Jul 26, 2023 - Politics & Policy

GOP abortion revolt swells against McCarthy spending bill

House Speaker Kevin McCarthy. Photo: Anna Moneymaker/Getty Images.

A growing number of House Republicans are involved in an effort to remove language from an annual spending bill restricting access to abortion pills, Axios has learned.

Why it matters: The bloc has the numbers to kill legislation to fund the Department of Agriculture, where language about the pills is buried, and further heightens the risk of a government shutdown.

  • At a minimum, the rebellion threatens to delay the passage of the bill until September.
  • Spending bills must be passed by Sept. 30 to avoid a shutdown.

Driving the news: There are roughly a dozen Republicans pressing GOP leadership to remove the abortion pill language, according to Reps. Marc Molinaro (R-N.Y.) and Anthony D'Esposito (R-N.Y.). The figure was first reported by Politico.

  • "There's at least 10 to a dozen individuals that have made it very clear that it is an issue," said D'Esposito.
  • The language nullifies Food and Drug Administration guidance allowing the drug mifepristone, which is used in medical abortions, to be sold by mail and at retail pharmacies.

What they're saying: Several members — who, like Molinaro and D'Esposito, represent districts President Biden won in 2020 — went on the record on Wednesday with their opposition to the language.

  • "Some states allow [mifepristone] to be mailed, some states don't, but that should be a decision with the states and the FDA, not Congress," said Rep. Mike Lawler (R-N.Y.).
  • "If that language stays as is, we won't be able to vote for that appropriations [bill]," said Rep. Lori Chavez-DeRemer (R-Ore.).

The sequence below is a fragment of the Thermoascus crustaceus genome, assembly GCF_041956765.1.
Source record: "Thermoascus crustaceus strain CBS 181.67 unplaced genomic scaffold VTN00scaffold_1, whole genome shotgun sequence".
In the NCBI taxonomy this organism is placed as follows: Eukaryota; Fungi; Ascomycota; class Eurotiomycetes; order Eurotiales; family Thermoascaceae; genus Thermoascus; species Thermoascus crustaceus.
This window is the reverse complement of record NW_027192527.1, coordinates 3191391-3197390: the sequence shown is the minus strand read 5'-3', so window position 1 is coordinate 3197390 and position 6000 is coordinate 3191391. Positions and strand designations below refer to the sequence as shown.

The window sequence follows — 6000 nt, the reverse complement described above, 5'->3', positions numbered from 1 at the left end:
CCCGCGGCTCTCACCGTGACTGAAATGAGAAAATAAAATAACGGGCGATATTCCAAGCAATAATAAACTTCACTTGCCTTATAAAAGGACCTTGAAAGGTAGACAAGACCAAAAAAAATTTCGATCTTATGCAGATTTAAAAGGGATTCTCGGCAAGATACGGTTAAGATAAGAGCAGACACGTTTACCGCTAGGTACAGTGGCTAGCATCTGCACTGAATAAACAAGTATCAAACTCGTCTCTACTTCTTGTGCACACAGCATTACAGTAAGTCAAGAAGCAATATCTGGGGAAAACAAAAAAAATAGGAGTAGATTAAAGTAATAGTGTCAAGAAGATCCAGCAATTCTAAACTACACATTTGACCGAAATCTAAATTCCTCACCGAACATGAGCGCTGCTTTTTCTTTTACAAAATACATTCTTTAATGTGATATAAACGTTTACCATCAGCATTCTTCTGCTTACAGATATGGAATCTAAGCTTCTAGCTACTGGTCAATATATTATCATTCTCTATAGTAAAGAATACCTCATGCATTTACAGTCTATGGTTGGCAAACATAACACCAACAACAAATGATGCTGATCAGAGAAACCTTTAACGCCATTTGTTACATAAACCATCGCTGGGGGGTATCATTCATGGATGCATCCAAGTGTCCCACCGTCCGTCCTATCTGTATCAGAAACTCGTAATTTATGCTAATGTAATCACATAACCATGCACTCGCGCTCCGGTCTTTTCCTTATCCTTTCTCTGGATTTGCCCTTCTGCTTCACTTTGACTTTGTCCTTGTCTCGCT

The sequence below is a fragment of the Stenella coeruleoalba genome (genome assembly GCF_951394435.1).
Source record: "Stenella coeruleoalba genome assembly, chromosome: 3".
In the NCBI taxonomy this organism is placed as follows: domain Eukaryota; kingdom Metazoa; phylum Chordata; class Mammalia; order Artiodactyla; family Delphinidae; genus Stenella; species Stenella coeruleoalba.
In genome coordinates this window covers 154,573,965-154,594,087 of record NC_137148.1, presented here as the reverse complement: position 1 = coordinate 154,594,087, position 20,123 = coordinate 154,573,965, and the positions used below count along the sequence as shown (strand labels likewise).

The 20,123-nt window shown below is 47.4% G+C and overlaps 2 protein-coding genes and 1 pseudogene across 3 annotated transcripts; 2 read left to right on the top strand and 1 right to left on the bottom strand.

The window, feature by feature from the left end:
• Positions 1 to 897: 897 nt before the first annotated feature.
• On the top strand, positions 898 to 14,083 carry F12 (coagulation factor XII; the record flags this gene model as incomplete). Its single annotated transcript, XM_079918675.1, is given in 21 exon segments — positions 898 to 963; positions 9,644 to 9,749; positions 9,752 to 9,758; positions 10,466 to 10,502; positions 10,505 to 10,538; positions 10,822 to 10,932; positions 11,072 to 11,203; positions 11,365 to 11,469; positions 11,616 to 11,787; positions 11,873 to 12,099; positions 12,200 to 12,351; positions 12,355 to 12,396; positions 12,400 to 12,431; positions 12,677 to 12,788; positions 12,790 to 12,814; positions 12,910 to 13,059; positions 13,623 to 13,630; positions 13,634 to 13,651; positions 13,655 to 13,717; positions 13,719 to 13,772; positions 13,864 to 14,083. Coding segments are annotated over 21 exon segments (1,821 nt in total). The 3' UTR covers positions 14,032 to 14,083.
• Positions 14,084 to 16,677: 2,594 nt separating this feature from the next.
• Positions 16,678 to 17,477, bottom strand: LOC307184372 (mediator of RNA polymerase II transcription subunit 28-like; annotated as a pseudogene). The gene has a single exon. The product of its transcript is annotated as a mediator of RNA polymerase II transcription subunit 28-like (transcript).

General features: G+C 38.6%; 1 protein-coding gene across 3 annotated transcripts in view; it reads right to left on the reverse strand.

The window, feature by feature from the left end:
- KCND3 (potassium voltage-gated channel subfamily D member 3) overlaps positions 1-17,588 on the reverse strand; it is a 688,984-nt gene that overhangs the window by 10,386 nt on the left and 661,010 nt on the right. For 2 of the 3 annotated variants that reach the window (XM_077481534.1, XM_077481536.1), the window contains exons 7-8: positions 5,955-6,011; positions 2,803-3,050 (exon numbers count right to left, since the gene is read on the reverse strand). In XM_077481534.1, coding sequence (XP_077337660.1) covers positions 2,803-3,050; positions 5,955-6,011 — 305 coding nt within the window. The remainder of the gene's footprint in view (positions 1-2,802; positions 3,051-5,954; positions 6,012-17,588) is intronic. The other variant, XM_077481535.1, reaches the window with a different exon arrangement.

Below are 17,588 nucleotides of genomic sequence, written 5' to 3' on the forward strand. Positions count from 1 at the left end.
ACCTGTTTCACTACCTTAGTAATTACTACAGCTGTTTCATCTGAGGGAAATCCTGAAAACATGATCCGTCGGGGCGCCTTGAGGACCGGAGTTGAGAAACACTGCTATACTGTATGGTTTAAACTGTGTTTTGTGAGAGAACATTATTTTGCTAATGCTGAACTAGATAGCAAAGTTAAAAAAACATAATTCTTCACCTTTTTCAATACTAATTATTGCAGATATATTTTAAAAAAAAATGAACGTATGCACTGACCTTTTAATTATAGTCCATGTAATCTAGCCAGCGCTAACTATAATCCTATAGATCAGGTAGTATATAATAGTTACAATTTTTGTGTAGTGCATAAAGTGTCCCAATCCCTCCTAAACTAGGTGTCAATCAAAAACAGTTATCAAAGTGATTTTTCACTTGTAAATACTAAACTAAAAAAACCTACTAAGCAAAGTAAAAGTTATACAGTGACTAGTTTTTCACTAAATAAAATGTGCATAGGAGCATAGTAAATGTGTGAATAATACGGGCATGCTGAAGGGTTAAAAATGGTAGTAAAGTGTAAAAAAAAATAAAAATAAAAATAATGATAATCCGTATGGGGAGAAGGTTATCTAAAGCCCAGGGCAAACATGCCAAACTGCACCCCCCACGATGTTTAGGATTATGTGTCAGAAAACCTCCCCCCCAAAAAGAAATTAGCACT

• Rep. Nick LaLota (R-N.Y.) said he told voters he "wasn't looking to disrupt the existing policy" on abortion being a state's issue, adding, "I intend to fulfill that commitment."

It's not just moderates — the right-wing Freedom Caucus is trying to extract policy concessions in virtually every spending bill in addition to limiting overall government spending.

  • "All of these [appropriations] bills, with the slim majority we have, are going to be discussed up until the last minute," said Rep. Michael Cloud (R-Texas), a Freedom Caucus member who sits on the Appropriations Committee.
  • The group has been pushing to set new work requirements for food assistance in the Ag-FDA bill, which could further inflame moderates.
  • Rep. Chip Roy (R-Texas) told Axios that removing the mifepristone provision could prove to be an issue for Freedom Caucus members.

State of play: House Republican leaders had aimed to pass the bill this week, ahead of the August recess, but some Republicans are openly voicing skepticism about that timeline.

  • "It's not looking real good on that right now," Rep. Kevin Hern (R-Okla.), the chair of the conservative Republican Study Committee, told reporters on Wednesday morning.
  • Moderates have been meeting with leadership on the mifepristone language, but so far a deal has not been struck.
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